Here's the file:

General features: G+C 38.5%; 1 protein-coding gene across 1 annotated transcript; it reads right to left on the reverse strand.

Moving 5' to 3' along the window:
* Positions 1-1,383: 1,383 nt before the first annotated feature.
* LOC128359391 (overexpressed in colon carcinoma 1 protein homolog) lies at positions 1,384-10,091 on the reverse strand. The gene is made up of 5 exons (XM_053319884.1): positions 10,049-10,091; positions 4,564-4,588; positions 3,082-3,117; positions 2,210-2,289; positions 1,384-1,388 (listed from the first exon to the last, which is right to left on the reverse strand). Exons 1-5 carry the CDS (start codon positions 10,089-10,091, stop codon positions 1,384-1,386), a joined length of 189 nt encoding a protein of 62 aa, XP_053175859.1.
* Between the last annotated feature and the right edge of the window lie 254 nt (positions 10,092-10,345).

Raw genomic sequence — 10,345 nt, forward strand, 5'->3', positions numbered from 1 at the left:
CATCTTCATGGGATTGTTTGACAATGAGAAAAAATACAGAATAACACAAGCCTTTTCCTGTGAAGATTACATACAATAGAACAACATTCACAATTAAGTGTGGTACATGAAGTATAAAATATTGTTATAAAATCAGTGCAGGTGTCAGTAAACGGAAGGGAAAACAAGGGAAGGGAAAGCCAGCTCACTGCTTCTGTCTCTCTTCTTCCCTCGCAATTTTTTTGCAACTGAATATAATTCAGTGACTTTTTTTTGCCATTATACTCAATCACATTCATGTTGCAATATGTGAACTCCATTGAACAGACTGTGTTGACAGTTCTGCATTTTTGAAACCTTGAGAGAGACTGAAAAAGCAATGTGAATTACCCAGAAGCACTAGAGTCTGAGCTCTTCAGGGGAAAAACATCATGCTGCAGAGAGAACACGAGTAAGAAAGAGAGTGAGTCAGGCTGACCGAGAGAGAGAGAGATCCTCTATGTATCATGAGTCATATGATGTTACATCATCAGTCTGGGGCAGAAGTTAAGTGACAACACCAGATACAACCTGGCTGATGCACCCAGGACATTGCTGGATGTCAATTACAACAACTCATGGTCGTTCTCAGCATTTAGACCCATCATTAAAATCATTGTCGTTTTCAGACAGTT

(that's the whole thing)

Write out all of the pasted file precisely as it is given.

General features: G+C 38.5%; 1 protein-coding gene across 1 annotated transcript; it reads right to left on the reverse strand.

Moving 5' to 3' along the window:
* Positions 1-1,383: 1,383 nt before the first annotated feature.
* LOC128359391 (overexpressed in colon carcinoma 1 protein homolog) lies at positions 1,384-10,091 on the reverse strand. The gene is made up of 5 exons (XM_053319884.1): positions 10,049-10,091; positions 4,564-4,588; positions 3,082-3,117; positions 2,210-2,289; positions 1,384-1,388 (listed from the first exon to the last, which is right to left on the reverse strand). Exons 1-5 carry the CDS (start codon positions 10,089-10,091, stop codon positions 1,384-1,386), a joined length of 189 nt encoding a protein of 62 aa, XP_053175859.1.
* Between the last annotated feature and the right edge of the window lie 254 nt (positions 10,092-10,345).

Raw genomic sequence — 10,345 nt, forward strand, 5'->3', positions numbered from 1 at the left:
CATCTTCATGGGATTGTTTGACAATGAGAAAAAATACAGAATAACACAAGCCTTTTCCTGTGAAGATTACATACAATAGAACAACATTCACAATTAAGTGTGGTACATGAAGTATAAAATATTGTTATAAAATCAGTGCAGGTGTCAGTAAACGGAAGGGAAAACAAGGGAAGGGAAAGCCAGCTCACTGCTTCTGTCTCTCTTCTTCCCTCGCAATTTTTTTGCAACTGAATATAATTCAGTGACTTTTTTTTGCCATTATACTCAATCACATTCATGTTGCAATATGTGAACTCCATTGAACAGACTGTGTTGACAGTTCTGCATTTTTGAAACCTTGAGAGAGACTGAAAAAGCAATGTGAATTACCCAGAAGCACTAGAGTCTGAGCTCTTCAGGGGAAAAACATCATGCTGCAGAGAGAACACGAGTAAGAAAGAGAGTGAGTCAGGCTGACCGAGAGAGAGAGAGATCCTCTATGTATCATGAGTCATATGATGTTACATCATCAGTCTGGGGCAGAAGTTAAGTGACAACACCAGATACAACCTGGCTGATGCACCCAGGACATTGCTGGATGTCAATTACAACAACTCATGGTCGTTCTCAGCATTTAGACCCATCATTAAAATCATTGTCGTTTTCAGACAGTT